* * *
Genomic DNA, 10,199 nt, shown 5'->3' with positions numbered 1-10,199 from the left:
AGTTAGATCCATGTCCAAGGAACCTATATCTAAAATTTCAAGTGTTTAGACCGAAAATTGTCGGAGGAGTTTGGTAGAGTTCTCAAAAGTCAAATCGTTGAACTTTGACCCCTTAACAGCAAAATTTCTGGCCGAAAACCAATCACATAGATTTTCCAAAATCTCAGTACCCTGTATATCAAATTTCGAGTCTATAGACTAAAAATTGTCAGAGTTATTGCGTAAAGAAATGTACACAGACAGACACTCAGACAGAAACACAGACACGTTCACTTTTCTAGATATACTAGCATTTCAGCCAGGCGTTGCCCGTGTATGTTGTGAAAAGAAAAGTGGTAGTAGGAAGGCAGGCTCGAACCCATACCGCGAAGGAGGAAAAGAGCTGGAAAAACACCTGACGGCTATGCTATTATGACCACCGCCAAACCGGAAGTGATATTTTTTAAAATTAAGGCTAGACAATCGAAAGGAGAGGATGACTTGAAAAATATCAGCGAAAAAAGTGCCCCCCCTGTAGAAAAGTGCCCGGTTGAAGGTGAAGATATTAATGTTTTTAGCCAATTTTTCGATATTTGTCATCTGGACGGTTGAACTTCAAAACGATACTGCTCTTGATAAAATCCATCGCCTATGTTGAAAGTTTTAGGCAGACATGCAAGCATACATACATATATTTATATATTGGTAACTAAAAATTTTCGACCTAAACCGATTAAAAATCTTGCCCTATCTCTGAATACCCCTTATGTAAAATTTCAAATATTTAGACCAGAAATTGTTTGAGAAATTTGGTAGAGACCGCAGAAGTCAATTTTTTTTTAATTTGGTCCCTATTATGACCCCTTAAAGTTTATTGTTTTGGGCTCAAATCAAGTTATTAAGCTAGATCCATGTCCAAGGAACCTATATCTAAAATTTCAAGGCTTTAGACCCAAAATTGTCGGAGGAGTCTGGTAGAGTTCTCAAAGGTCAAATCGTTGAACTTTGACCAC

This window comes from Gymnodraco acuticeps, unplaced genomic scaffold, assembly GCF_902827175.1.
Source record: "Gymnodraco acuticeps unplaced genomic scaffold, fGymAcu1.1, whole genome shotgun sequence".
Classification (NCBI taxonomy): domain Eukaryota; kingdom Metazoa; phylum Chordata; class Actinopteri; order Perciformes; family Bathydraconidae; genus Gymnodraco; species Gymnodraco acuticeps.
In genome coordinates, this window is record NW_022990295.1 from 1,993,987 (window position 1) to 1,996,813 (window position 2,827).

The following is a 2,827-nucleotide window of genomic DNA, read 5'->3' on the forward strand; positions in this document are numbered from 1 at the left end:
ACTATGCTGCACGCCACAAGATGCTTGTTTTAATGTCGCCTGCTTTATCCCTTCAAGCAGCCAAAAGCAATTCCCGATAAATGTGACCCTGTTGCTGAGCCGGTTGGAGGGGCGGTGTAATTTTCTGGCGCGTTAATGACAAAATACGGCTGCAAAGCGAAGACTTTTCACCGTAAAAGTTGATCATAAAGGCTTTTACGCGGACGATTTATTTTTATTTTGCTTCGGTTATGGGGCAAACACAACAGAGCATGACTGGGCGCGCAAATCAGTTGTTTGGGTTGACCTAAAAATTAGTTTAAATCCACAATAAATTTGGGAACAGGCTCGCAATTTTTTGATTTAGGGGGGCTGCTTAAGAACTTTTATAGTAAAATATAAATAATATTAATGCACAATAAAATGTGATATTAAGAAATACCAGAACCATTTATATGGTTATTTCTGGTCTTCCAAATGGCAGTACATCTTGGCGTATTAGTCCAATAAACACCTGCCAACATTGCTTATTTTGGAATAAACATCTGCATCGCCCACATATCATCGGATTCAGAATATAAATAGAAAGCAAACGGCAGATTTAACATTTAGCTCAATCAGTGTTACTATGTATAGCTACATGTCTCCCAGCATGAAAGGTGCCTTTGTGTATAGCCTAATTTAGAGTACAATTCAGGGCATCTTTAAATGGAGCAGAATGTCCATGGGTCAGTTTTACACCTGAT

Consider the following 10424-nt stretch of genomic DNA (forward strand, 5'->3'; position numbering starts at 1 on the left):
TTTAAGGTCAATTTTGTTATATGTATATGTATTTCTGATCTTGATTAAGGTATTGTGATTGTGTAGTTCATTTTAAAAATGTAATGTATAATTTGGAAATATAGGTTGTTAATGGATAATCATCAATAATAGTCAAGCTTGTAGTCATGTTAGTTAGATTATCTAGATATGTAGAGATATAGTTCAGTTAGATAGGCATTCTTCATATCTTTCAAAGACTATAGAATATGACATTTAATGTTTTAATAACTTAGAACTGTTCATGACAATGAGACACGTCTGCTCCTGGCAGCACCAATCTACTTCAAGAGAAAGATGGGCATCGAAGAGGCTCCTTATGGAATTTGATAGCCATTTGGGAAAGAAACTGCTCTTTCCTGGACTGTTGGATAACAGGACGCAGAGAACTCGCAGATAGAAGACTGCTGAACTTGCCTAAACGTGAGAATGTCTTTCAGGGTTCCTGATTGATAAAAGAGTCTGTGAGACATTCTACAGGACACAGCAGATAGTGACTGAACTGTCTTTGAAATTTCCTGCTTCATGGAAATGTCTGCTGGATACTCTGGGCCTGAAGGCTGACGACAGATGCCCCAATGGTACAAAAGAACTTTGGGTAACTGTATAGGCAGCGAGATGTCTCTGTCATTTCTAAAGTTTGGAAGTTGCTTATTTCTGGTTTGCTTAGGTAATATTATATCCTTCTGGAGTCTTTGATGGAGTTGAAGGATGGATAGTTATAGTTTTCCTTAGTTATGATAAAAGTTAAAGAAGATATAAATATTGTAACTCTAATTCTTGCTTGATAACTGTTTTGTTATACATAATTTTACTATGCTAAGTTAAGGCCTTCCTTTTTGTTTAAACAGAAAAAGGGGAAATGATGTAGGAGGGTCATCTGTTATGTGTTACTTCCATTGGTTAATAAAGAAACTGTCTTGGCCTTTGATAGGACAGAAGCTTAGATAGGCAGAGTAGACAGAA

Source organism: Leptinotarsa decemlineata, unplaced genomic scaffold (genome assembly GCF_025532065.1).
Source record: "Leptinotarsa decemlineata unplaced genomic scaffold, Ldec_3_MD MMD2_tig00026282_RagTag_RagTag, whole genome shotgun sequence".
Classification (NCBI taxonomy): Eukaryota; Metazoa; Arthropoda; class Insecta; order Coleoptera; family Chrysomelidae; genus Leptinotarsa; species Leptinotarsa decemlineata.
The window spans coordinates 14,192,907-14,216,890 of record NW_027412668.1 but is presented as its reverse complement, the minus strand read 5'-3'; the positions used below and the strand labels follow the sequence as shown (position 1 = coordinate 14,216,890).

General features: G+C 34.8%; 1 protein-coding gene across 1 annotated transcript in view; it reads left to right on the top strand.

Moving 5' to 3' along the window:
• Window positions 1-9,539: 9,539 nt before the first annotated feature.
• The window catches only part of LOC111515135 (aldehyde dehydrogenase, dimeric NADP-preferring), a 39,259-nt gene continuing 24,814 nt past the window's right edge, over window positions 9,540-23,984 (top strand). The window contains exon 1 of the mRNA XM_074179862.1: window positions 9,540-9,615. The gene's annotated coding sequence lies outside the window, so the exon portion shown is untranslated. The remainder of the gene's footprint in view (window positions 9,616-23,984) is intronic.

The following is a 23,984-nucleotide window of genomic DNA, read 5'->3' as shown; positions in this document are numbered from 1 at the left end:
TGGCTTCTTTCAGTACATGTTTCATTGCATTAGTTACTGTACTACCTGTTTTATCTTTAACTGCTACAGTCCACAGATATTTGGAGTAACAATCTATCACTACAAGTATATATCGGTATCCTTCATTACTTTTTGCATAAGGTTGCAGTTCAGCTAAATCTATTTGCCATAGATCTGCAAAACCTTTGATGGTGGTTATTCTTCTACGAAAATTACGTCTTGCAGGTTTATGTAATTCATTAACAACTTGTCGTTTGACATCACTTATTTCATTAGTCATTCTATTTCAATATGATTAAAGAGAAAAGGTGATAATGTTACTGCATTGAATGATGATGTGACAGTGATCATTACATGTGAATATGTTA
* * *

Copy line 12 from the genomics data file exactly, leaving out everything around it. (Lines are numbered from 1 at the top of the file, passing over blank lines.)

Source record: "Leptinotarsa decemlineata unplaced genomic scaffold, Ldec_3_MD MMD2_tig00026282_RagTag_RagTag, whole genome shotgun sequence".